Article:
simply a small loose thread tugged at a bit shows itself to be a gulf wide
enough to count as a class difference.  It doesn't take much serious
political experience to go through some of that.   But I think we also need
to remind ourselves from time to time,  in the words of the International,
that we aspire to speak for one human race.  It's worth making solidarity
part of our reading too.

There's no need for getting entangled with the specifics of Bhaskar on this.
The reference may interest some.  Also, there are certainly  legitimate
questions about value as a class relation and a relation of production.  But
I am not using the concept 'social relation' in any way that is peculiar or
unordinary.  As I said, Jeez!!


P.S. to Paul:  as I said in my last post, I think the real issue getting in
the way is how we characterize value.  You keep trying to identify threshold
barriers, but these are not the problem.  You will undoubtedly be able to
find more thresholds in the argument above.  But instead, why not engage
directly the definition of value I've offered.

----- Original Message -----
From: "Paul Zarembka" <zarembka@BUFFALO.EDU>
Sent: Thursday, June 03, 2004 9:15 AM
Subject: Re: [OPE-L] (OPE-L) the specific social relations [of production]
associated with value

> Anybody:
> Has anybody on the list done or know of any work which does a careful
analysis of the occasions when Marx used the term "social relations of
production"?  Jerry and I use it quite differently than Howard.
> Paul Z.
> P.S. Howard, since Jerry is commenting on a portion of your reply to me in
a manner I might have done, I'll probably await an answer to the above
before continuing with "on money".  Thanks for the stimulating discussion.
> *************************************************************************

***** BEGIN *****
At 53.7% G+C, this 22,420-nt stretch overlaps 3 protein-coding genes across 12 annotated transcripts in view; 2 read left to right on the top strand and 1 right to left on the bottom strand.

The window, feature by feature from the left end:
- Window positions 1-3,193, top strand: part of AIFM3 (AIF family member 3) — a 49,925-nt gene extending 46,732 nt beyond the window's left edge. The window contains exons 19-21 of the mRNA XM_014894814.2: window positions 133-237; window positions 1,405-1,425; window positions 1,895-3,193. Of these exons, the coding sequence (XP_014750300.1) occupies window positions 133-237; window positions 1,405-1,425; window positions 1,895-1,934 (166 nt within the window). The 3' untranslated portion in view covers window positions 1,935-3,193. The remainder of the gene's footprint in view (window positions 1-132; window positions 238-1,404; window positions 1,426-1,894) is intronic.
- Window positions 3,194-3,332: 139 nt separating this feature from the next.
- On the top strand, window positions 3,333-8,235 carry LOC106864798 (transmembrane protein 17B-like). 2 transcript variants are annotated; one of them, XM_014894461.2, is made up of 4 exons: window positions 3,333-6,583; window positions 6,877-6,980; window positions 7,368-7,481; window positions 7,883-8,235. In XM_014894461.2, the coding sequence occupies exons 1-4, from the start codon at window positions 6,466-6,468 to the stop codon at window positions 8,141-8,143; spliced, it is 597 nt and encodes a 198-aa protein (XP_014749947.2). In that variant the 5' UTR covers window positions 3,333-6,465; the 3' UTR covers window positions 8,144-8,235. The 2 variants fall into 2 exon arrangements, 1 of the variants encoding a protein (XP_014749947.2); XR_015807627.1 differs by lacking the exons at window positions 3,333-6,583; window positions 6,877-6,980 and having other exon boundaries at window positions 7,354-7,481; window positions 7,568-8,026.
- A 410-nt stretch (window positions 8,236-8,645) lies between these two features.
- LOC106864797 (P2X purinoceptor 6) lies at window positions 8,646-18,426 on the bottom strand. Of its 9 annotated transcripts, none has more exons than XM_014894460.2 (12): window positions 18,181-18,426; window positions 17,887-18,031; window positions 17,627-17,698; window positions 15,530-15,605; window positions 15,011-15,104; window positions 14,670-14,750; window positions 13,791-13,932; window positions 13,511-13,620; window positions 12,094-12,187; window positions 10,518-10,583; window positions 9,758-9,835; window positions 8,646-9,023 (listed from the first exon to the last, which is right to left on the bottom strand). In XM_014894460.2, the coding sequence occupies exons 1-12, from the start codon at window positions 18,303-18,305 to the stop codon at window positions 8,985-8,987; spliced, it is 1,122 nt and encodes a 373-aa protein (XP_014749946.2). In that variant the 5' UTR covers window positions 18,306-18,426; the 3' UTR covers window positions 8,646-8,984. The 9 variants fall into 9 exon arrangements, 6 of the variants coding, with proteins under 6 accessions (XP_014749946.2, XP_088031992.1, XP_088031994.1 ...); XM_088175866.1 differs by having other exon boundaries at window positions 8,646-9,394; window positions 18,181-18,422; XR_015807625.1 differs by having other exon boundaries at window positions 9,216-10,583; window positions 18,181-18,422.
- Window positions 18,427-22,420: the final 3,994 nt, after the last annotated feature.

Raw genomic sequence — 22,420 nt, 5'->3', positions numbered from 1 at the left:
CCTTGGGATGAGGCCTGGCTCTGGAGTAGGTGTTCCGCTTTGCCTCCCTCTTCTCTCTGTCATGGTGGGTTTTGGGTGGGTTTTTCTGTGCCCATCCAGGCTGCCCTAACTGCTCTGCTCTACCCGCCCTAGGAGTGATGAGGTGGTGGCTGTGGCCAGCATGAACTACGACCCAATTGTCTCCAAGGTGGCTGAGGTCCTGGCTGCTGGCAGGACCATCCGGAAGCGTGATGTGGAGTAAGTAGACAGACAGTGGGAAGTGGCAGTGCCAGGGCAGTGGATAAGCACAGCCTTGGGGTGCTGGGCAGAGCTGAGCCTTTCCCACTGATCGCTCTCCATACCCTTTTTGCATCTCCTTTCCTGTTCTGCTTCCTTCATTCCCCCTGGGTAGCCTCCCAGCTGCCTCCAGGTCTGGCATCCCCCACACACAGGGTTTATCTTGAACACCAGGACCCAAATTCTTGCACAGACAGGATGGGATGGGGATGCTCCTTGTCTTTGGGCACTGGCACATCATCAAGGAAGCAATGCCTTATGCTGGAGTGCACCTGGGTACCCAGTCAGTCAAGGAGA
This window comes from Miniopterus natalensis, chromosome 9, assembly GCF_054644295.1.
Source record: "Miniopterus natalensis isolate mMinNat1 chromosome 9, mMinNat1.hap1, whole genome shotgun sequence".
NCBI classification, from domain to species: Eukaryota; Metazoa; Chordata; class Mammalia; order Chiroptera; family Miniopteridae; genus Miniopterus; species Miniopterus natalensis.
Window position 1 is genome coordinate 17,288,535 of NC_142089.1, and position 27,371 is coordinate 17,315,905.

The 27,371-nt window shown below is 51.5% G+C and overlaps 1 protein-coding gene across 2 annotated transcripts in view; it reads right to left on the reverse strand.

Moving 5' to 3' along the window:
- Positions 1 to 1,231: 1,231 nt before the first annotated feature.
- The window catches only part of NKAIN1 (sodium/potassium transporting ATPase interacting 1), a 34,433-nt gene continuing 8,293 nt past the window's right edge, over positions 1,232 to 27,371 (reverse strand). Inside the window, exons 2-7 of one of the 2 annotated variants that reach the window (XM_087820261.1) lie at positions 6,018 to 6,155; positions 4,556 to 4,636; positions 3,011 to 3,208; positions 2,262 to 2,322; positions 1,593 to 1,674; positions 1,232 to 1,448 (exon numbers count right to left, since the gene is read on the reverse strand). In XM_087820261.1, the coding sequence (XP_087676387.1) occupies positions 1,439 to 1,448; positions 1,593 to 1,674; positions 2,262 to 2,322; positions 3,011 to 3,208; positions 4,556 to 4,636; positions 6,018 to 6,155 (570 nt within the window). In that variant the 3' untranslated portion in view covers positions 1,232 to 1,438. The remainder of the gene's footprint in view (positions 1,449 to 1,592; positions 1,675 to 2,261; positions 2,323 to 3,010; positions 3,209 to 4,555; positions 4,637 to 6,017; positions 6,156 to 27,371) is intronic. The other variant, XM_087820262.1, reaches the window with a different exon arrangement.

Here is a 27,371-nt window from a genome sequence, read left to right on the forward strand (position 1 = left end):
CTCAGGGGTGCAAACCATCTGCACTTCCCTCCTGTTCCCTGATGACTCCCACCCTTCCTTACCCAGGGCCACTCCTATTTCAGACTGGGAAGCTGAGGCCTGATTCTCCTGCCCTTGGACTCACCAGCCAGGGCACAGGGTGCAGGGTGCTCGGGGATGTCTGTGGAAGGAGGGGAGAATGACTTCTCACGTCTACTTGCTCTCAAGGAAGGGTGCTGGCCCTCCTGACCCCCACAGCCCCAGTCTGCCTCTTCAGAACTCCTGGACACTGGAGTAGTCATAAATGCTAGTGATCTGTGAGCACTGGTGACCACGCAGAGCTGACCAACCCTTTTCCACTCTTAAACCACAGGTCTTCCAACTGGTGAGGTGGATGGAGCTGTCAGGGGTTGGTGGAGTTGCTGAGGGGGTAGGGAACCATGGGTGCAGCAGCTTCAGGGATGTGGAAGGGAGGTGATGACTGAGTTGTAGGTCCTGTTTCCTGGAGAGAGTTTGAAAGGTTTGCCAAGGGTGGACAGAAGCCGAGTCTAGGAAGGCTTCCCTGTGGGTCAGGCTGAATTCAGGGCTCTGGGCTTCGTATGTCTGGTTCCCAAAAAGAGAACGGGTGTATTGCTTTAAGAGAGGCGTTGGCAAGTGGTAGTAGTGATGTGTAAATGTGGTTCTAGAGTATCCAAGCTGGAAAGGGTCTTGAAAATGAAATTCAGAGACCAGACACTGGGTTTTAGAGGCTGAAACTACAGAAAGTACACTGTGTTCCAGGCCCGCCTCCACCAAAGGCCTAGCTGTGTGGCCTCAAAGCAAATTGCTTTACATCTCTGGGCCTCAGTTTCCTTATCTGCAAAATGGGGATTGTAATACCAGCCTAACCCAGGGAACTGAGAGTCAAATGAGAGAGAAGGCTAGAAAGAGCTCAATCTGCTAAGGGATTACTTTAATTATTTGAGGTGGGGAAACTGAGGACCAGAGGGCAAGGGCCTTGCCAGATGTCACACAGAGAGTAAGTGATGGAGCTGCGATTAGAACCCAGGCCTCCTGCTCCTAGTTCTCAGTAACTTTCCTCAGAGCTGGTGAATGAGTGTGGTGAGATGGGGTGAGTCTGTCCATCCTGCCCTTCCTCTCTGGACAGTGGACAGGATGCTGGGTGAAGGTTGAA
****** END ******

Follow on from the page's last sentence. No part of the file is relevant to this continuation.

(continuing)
> Vol.21-Neoliberalism in Crisis, Accumulation, and Rosa Luxemburg's Legacy
> RESEARCH IN POLITICAL ECONOMY, Zarembka/Soederberg, eds, Elsevier Science
> **********************
> "Gerald A. Levy" <Gerald_A_Levy@MSN.COM> said, on 06/03/04:
> >Hi Howard.
> >> It is the contribution of Bhaskar, and his reading of Marx, to make
> >> that some such understanding could be applied to social relations, ie
> >> social relations can be thought of as causally potent, but
> >> In other words, I can see the material poles that make up a social
> >> relation,
> >> say Joe (a husband) and Meg (a wife) and I can see it's effects, but
> >> "relation" is something that is non-empirical.  Marx said that society
> >> just an ensemble of social relations.  That means, I take it, that much
> >> more
> >> than class is involved.  Marriage qualifies.  Ultimately social
> >> are effective, if they are, as a result of the actions of individuals.
> >> But
> >> when we refer to "separate" producers establishing the relation of
> >> really we refer to any constellation of entity that acts autonomously
> >> bringing a product to market -- a corporation, a petty producer,  a
> >> owner, a collective farm, etc.
> >Yes, there is a social relation between Joe and Meg.  It does not
> >constitute social relations _of production_, though.  One should not
> >divorce (no pun intended)  the concept of value from the _specific_
> >relations of production  associated with capitalism.  These specific
> >social relations of production are associated with a specific _class_
> >relation in which value and surplus value can arise.
> >Simply because in Ancient Greece products were produced for exchange,
> >exchanged,  and had a utility does not mean that they had (in Marx's
> >of the term) value.  Undoubtedly, those products had value in some
> >sense of the term,  but value in the Marxian tradition refers most
> >fundamentally to a specific social/class relationship.
> >In solidarity, Jerry